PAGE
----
kids dramatically reading

Reading Dramatic Parts – Lesson Plan

After viewing the story of “The Cat and the Rat,” students will retell the story as a dramatic reading. Students will create characters through vocal expression.

  • Length: 2 30-minute lessons
  • Grades: 1-3


  • Students use skills of listening and observation to interpret a story.
  • Students vary vocal expression to create their own characters in storytelling.
  • Students work cooperatively to perform a dramatic reading.

Resource Used:

Cat and Rat
Found On: Storytelling Sampler

Vocabulary, Materials, and Handouts

elements of performance: acting, character, listening, storytelling, vocal expression



  • Script: Cat and Rat

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Instructional Strategies and Activities

About the Story

The version of “Cat and Rat” in the video excerpt was collected by Leonard Roberts from storyteller Dave Couch in Leslie County, Kentucky in 1952. Roberts published the story in Song Branch Settlers. Roadside Theater recorded the story on its record Mountain Tales (June Appal Recordings JA0036). It is performed on the video by storytellers Tom Bledsoe and Rich Kirby.

Pre-Video Activities

  1. Ask students to close their eyes as you read. Change your voice to read the following once as good news and again as bad:

          “We are having macaroni and cheese for dinner.”

    Ask students how your voice changed and how it influenced how they felt about what you said.

  2. Relate the vocabulary concepts to your reading. Ask students to listen carefully to see how different voices create characters in the story on the video. Watch the video.

Cumulative Stories

“Cat and Rat” is an example of a cumulative tale—one that gets longer with each verse or episode. This kind of tale has been popular in both stories and songs for ages. Optional activities might be to read other cumulative tales, such as “The House That Jack Built” or “There’s a Hole in the Bottom of the Sea,” or to sing cumulative songs such as “The 12 Days of Christmas.” For a variation on the cumulative tale, check out “Soap,” also in Program 6 of KET’s Telling Tales series. That story involves repetition and sequencing.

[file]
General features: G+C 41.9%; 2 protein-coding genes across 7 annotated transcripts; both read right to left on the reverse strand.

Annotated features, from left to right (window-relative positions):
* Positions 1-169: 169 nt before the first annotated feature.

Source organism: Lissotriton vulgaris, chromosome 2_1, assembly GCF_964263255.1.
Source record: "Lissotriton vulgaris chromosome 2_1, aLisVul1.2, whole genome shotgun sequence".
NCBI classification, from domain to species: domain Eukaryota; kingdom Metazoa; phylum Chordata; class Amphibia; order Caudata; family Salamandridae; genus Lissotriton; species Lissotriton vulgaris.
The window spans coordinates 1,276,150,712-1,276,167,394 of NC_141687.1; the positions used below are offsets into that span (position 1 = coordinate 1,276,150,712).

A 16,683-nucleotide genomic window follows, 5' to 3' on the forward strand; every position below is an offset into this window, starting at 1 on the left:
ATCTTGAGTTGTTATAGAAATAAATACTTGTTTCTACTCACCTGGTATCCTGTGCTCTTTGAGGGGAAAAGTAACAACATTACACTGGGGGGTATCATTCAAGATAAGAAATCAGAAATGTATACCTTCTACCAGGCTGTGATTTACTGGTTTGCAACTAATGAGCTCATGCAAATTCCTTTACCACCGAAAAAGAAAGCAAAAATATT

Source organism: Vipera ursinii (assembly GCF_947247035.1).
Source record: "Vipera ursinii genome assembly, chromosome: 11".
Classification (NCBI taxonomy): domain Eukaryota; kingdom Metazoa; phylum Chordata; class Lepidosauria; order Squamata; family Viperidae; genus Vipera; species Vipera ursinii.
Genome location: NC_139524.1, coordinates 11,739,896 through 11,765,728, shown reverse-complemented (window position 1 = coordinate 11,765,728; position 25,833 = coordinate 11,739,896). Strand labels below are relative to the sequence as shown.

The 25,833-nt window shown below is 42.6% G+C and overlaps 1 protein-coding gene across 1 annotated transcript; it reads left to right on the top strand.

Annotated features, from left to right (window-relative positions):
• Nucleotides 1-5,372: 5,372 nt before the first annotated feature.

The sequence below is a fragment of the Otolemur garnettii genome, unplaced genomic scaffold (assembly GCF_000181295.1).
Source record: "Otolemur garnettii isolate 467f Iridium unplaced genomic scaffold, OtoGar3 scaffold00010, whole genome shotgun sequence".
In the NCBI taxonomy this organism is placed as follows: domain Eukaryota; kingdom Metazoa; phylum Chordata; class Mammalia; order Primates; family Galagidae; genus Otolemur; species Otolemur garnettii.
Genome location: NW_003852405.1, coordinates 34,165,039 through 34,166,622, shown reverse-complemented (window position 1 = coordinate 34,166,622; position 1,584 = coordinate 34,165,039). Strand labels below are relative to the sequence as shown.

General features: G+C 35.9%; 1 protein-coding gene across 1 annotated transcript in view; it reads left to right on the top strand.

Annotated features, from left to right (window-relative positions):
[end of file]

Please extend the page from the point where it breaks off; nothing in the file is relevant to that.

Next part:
Post-Video Activities

  1. Discuss the video:
    • What did the rat want?
    • Why was it so hard to get his tail back?
    • How did voices in this story help you imagine different characters?
  2. Distribute the script. Assign parts so each child has a part. (You will probably need to do the reading twice.) Ask each student to underline his or her part in the script and consider the voice for the character.
  3. If possible, watch the video again. Tell students that they don’t need to mimic the storytellers to create distinctive characters. Tell them to think about ways the storytellers used their voices to create the story.
  4. About the Storytellers

    Rich Kirby inherited his love for old-time music and tales from his grandparents, who were born and raised in Eastern Kentucky in the 19th century. Tom Bledsoe grew up in a farm family on the banks of the Clinch River in Scott County, Virginia, where he was surrounded by traditional music and stories sung and told by family members and neighbors. Both Rich and Tom play a variety of traditional instruments and have performed professionally, together and with others, since the 1970s. Both have also been associated with Appalshop in Whitesburg, KY, where Tom once performed with Roadside Theater and where Rich still works.

  5. Read the script aloud to the students. In a second reading, pause before reading each character and ask students to think what a barn, shop, eagle, etc. would sound like. If you have non-readers in your class, your students may represent their script visually by drawing a picture. You will need to cue them. You could do this by being the narrator and saying, “The rat said …” Your pause and look toward the students would signify their cue.
  6. Read the script with students reading their parts. Practice. Give liberal praise for variations in voice and constructive feedback.

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Extensions for Diverse Learners

  • Add facial and body language to your initial readings, before students watch the video. Have students observe and discuss the various facial expressions and body language you use in your reading, then observe how the storytellers in the video use these elements. As students prepare their scripts, have them add facial and body language to their readings.

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Performance Assessment

Performance Event:
The story “Cat and Rat” is retold as a dramatic reading with parts for all the students. The emphasis is on creating characters with vocal expression.

Each student reads his/her part, giving vocal expression by changing the tone of the voice in some way that represents the character. Students do not need to mimic the storytellers; they can create their own distinct character voices for each part.

Performance Scoring Guide

4 3 2 1 0
Student creates a distinctive voice that represents the character. Student listens attentively to the story and to fellow students. Student participates fully in dramatic reading and works cooperatively. Student creates a distinctive voice that somewhat represents the character. Student reads part at the appropriate time. Student listens to the story and to fellow students. Student participates in dramatic reading and works cooperatively. Student reads part with limited expression. Student listens attentively to the story and to fellow students. Student participates in dramatic reading and works cooperatively. Student listens attentively to the story and to fellow students. Student does not participate.

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Support - Connections - Resources - Author

Mary Henson

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K-12The Arts